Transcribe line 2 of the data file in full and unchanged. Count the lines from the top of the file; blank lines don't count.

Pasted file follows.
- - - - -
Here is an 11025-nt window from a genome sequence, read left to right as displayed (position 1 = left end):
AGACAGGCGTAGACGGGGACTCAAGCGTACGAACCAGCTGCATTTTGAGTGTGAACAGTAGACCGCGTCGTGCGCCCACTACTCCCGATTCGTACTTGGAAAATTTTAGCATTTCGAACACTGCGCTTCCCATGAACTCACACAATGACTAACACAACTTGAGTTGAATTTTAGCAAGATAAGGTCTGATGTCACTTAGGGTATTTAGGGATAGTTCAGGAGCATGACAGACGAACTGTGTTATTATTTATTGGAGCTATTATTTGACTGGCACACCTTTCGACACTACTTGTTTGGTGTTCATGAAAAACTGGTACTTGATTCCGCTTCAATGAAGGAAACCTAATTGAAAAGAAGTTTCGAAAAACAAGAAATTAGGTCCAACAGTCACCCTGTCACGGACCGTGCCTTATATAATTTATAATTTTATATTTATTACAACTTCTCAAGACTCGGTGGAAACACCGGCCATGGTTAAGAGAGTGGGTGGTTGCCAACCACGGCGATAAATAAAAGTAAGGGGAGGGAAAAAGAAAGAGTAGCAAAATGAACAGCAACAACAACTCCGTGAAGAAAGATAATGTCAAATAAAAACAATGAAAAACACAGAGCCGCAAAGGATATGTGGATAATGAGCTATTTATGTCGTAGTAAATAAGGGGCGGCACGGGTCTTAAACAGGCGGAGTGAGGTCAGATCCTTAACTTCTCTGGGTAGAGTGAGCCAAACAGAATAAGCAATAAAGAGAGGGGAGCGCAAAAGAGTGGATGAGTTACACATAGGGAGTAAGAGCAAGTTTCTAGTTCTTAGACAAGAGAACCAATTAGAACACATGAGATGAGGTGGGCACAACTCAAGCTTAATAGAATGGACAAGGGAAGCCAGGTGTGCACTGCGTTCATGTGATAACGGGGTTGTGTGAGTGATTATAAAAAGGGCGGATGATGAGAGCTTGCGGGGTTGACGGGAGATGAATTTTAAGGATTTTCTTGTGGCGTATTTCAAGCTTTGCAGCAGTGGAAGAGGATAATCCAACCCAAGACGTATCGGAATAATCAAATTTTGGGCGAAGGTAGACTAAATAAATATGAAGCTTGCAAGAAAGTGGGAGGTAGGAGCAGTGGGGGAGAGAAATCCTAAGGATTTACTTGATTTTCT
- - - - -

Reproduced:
AGACAGGCGTAGACGGGGACTCAAGCGTACGAACCAGCTGCATTTTGAGTGTGAACAGTAGACCGCGTCGTGCGCCCACTACTCCCGATTCGTACTTGGAAAATTTTAGCATTTCGAACACTGCGCTTCCCATGAACTCACACAATGACTAACACAACTTGAGTTGAATTTTAGCAAGATAAGGTCTGATGTCACTTAGGGTATTTAGGGATAGTTCAGGAGCATGACAGACGAACTGTGTTATTATTTATTGGAGCTATTATTTGACTGGCACACCTTTCGACACTACTTGTTTGGTGTTCATGAAAAACTGGTACTTGATTCCGCTTCAATGAAGGAAACCTAATTGAAAAGAAGTTTCGAAAAACAAGAAATTAGGTCCAACAGTCACCCTGTCACGGACCGTGCCTTATATAATTTATAATTTTATATTTATTACAACTTCTCAAGACTCGGTGGAAACACCGGCCATGGTTAAGAGAGTGGGTGGTTGCCAACCACGGCGATAAATAAAAGTAAGGGGAGGGAAAAAGAAAGAGTAGCAAAATGAACAGCAACAACAACTCCGTGAAGAAAGATAATGTCAAATAAAAACAATGAAAAACACAGAGCCGCAAAGGATATGTGGATAATGAGCTATTTATGTCGTAGTAAATAAGGGGCGGCACGGGTCTTAAACAGGCGGAGTGAGGTCAGATCCTTAACTTCTCTGGGTAGAGTGAGCCAAACAGAATAAGCAATAAAGAGAGGGGAGCGCAAAAGAGTGGATGAGTTACACATAGGGAGTAAGAGCAAGTTTCTAGTTCTTAGACAAGAGAACCAATTAGAACACATGAGATGAGGTGGGCACAACTCAAGCTTAATAGAATGGACAAGGGAAGCCAGGTGTGCACTGCGTTCATGTGATAACGGGGTTGTGTGAGTGATTATAAAAAGGGCGGATGATGAGAGCTTGCGGGGTTGACGGGAGATGAATTTTAAGGATTTTCTTGTGGCGTATTTCAAGCTTTGCAGCAGTGGAAGAGGATAATCCAACCCAAGACGTATCGGAATAATCAAATTTTGGGCGAAGGTAGACTAAATAAATATGAAGCTTGCAAGAAAGTGGGAGGTAGGAGCAGTGGGGGAGAGAAATCCTAAGGATTTACTTGATTTTCT